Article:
Dracula II: Ascension (2003)

Dracula II: Ascension (2003)

A group of medical students find out that the barbequed dead body that they have just received is in fact a vampire. Realising the potential to use it’s blood to cure one of their own from a crippling disease, they set about trying to resurrect the monster in a remote location. However they don’t account for a priest-turned-vampire hunter who has been tracking the infamous Dracula and believes that he has found his body to destroy once and for all.

 

Dracula 2001 wasn’t particularly enthralling, especially after seeing something like Blade. However horror films with any medium of success in the cinemas must mean that a slew of straight-to-video sequels, which have little to no relevance to the original, will be rattled out. ‘Cashing in’ as you would call it in any other walk of life. Sometimes they’re alright but most of the time they’re just poor imitations or remakes with a lower budget. When you get gullible fools like me rushing to the shelves to rent or buy them when they get released, you’d think I have no right to complain! Anyway enough ranting because all of the ranting in the world isn’t going to make Dracula II: The Ascension any more bearable than it is.

The criminal thing that this film does is wets our appetite with a kick ass opening scene in Romania involving the bad ass (and best part of the film by a mile) Jason Scott Lee as the priest-turned-vampire hunter who dispatches two vampires with some weapons that Blade himself would be proud of. However the film suddenly shifts gears to the team of medical students and the rather dull plot of them trying to resurrect Dracula to use his blood to cure their sick comrade. The priest reappears a few times throughout the film but he’s never given enough screen time considering the explosive start he made. Talk about pulling the rug from underneath you.

Given that the film is about Dracula, it seems stupid to keep him locked up for about three quarters of the running time but that’s exactly what happens here as the Count is chained up for most of the film, only escaping towards the end to set up the inevitable sequel (which was filmed at the same time at this one and involves the same cast and crew). From a technical point of view, the film is up to scratch. It’s got a lot of style going for it, with slow motion action scenes, plenty of blood and some moody sets (the opening in Romania is great – the film should have been set here). It’s not on for too long and the film tries to keep the pace going with an odd twist and turn thrown around. But the problem is that no one cares less about it. The characters are terrible save for the priest and the plot is just an excuse to keep the cast down to minimum by setting it in some remote lab. Ideas were obviously being banded around between the writers but in the end they just ditched them all for a pointless story which goes nowhere.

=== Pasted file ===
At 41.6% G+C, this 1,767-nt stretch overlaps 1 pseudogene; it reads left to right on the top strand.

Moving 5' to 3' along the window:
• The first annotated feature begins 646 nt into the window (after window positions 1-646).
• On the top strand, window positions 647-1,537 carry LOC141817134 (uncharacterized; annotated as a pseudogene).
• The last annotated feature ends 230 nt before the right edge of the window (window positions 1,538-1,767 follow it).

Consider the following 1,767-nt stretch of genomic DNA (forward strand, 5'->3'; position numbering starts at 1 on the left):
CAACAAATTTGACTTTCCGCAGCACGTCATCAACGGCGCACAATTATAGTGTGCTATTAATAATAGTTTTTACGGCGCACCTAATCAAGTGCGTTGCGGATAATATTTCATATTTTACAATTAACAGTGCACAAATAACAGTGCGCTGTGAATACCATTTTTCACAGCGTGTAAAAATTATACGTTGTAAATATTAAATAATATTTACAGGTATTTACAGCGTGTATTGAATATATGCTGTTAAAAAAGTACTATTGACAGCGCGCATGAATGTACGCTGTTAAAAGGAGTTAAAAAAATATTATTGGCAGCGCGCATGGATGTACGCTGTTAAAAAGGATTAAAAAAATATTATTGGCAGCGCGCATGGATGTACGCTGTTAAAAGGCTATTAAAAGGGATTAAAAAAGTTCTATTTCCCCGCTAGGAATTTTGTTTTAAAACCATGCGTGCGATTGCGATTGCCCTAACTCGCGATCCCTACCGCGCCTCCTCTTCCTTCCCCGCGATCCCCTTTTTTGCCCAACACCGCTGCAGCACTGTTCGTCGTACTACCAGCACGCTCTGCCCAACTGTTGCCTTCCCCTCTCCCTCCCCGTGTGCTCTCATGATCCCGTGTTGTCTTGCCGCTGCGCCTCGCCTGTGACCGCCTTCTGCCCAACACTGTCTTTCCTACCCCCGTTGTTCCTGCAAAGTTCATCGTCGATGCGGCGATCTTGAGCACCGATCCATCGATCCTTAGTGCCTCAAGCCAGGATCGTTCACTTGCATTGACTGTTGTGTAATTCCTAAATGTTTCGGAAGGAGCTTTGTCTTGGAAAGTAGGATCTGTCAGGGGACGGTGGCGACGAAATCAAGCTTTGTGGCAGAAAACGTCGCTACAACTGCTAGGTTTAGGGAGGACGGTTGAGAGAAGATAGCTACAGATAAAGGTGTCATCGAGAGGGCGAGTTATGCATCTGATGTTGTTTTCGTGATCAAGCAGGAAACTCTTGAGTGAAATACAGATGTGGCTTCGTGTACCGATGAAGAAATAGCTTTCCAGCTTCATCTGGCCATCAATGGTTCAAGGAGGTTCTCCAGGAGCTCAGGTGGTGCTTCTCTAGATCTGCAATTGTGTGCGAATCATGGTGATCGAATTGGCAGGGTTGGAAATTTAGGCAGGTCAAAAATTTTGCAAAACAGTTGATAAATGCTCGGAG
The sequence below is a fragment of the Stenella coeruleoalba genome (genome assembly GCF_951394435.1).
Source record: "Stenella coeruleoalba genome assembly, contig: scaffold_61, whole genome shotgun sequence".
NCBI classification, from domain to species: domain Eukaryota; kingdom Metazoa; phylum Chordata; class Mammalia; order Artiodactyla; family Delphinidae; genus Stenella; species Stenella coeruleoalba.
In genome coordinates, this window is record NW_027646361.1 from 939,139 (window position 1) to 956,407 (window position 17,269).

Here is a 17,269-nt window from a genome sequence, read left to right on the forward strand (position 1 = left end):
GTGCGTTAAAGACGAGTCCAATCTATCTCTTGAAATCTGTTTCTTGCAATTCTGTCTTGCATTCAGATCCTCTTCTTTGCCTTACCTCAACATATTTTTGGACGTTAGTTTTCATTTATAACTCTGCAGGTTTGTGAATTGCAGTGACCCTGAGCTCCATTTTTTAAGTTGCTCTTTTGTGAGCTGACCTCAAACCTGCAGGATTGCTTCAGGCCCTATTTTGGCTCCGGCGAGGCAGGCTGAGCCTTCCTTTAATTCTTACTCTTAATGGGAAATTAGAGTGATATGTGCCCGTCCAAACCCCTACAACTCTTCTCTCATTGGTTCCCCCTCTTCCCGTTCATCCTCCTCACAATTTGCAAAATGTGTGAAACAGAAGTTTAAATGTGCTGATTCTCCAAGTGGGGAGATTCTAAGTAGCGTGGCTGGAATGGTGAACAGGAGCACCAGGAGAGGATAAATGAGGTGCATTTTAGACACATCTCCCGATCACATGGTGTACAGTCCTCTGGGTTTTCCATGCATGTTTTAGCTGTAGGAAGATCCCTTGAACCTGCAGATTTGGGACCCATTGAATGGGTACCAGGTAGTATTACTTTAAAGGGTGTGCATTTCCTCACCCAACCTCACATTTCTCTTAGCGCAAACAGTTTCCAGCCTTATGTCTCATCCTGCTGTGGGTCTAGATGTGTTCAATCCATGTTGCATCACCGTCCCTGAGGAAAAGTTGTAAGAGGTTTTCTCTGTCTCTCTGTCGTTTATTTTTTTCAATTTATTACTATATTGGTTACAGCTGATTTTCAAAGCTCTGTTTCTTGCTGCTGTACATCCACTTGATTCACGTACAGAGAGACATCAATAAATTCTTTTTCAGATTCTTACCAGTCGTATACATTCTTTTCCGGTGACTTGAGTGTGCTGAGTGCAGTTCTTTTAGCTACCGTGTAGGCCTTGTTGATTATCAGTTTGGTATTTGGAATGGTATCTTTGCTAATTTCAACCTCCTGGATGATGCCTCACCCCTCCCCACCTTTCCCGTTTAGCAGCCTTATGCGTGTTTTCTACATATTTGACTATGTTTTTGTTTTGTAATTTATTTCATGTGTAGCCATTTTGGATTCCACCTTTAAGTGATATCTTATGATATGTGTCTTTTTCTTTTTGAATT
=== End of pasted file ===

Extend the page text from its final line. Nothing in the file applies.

As I’ve said, the best bit of the film is Jason Scott Lee. He owns the screen every time he is on but that’s maybe because there’s not a lot else to go off. The student cast just waste their times and mine with inept performances, the extremely wooden Craig Sheffer being a particular culprit. Stephen Billington takes over the role of Dracula from Gerard Butler (couldn’t see him wanting to get the fangs back on after hitting it big, can you?) but he looks like a catalogue model gone wrong with his stupid bleached blonde hair. And even Roy Scheider, with his name so visible on the front cover, is given maybe twenty seconds of screen time as a blind cardinal giving advice. Talk about an easy pay day.

 

Dracula II: The Ascension has some neat points but just had no clue what to do with them. The character of Father Uffizi is quality and kicks ass but he’s totally wasted in this pointless sequel which offers nothing and delivers even less.

 

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